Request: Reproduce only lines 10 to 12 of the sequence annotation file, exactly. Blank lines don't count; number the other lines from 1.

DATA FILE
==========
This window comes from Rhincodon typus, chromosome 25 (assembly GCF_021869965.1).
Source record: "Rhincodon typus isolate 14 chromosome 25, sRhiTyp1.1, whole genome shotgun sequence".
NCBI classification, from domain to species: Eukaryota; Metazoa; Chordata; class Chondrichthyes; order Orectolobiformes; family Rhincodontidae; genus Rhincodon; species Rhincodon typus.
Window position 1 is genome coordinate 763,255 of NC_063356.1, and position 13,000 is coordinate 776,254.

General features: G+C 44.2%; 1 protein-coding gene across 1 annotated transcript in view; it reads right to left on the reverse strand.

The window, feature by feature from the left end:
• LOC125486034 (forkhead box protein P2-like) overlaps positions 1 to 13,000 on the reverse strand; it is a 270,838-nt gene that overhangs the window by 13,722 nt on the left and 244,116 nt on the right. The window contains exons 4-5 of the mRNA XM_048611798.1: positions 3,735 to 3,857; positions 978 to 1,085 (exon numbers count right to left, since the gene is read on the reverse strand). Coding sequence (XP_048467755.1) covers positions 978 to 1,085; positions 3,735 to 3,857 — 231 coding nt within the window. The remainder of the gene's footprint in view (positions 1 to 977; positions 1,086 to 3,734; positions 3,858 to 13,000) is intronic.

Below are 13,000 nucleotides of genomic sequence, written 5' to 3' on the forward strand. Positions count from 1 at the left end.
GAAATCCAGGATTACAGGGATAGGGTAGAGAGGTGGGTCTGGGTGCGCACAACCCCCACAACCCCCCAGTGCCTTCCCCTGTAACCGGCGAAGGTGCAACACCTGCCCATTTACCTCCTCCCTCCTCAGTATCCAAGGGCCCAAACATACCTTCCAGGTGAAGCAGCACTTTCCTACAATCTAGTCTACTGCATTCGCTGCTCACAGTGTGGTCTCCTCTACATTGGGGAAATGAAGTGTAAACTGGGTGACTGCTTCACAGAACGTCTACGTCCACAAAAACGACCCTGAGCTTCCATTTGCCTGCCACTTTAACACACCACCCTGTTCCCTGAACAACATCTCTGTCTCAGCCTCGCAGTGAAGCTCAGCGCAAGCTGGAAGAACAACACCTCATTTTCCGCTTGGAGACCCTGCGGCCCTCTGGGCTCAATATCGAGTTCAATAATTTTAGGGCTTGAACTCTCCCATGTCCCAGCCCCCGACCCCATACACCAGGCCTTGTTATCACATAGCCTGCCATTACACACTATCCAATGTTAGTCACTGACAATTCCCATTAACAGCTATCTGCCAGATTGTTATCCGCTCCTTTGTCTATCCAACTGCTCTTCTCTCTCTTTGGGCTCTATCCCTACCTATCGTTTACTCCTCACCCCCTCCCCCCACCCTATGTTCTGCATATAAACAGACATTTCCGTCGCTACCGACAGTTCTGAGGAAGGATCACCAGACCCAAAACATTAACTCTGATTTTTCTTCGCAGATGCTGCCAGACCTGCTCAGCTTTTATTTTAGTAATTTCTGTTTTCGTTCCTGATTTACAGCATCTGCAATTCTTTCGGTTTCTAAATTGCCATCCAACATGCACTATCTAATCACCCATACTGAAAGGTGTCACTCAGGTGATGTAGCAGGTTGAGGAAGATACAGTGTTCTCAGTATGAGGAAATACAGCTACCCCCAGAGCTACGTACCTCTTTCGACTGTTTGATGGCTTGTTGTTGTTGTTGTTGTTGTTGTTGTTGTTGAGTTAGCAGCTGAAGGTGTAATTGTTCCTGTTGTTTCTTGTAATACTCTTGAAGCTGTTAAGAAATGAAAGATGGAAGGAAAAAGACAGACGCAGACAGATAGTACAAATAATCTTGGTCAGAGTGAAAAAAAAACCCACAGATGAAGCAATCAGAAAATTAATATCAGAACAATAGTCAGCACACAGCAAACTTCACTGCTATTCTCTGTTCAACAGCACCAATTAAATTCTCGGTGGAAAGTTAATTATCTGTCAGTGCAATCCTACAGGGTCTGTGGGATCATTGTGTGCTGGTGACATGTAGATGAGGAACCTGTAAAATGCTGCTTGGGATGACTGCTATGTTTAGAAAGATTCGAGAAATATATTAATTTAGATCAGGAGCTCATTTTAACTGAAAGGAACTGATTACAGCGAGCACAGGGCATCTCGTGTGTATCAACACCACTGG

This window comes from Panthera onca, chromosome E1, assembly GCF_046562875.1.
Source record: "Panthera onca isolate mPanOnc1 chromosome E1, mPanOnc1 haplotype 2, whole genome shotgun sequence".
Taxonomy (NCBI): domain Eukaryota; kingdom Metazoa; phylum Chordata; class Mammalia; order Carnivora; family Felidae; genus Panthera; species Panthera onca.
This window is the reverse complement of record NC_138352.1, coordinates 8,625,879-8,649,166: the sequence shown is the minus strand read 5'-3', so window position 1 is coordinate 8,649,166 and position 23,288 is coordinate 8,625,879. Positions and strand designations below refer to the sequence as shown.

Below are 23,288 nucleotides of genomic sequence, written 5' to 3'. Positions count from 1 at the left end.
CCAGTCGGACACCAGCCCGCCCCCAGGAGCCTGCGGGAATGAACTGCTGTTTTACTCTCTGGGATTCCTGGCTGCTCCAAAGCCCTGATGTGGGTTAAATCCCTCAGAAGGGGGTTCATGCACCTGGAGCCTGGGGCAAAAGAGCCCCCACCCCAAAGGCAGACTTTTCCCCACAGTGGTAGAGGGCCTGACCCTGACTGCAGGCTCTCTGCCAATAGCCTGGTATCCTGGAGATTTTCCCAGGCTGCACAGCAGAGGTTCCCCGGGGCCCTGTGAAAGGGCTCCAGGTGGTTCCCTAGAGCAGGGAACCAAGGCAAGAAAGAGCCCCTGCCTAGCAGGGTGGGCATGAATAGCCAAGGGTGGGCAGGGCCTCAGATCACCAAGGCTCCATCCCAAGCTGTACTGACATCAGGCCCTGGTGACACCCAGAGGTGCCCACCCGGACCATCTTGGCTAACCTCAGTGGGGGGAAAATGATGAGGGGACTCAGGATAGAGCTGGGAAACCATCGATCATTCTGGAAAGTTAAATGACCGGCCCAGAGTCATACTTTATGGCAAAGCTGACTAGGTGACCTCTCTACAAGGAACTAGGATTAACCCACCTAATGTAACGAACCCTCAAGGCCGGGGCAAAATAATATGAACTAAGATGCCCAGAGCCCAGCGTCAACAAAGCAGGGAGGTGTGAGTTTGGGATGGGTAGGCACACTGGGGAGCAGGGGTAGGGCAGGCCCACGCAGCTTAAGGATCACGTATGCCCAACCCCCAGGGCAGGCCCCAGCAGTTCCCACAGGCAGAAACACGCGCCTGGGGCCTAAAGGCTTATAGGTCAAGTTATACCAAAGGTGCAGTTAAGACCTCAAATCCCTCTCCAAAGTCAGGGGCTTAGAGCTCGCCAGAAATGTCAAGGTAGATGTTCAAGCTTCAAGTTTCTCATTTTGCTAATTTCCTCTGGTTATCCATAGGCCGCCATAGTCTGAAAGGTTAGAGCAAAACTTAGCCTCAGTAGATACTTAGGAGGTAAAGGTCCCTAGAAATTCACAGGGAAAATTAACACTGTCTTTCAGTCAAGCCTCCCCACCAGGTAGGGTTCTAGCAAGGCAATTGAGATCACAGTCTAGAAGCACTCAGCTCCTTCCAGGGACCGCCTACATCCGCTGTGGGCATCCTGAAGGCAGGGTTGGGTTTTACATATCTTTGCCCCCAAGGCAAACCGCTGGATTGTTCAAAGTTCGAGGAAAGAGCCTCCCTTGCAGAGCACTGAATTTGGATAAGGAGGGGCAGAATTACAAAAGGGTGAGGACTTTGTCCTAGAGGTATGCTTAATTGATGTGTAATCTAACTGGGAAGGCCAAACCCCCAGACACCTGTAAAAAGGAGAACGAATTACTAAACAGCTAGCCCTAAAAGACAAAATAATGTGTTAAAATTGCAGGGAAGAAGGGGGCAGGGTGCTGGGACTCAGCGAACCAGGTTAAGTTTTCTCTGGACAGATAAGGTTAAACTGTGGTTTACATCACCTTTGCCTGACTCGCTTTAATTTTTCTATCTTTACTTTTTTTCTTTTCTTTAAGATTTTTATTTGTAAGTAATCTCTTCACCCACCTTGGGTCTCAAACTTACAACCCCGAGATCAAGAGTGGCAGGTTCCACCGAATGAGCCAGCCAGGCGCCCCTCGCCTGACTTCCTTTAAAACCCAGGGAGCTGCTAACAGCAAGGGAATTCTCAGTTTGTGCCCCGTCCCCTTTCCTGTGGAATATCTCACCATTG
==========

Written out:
This window comes from Panthera onca, chromosome E1, assembly GCF_046562875.1.
Source record: "Panthera onca isolate mPanOnc1 chromosome E1, mPanOnc1 haplotype 2, whole genome shotgun sequence".
Taxonomy (NCBI): domain Eukaryota; kingdom Metazoa; phylum Chordata; class Mammalia; order Carnivora; family Felidae; genus Panthera; species Panthera onca.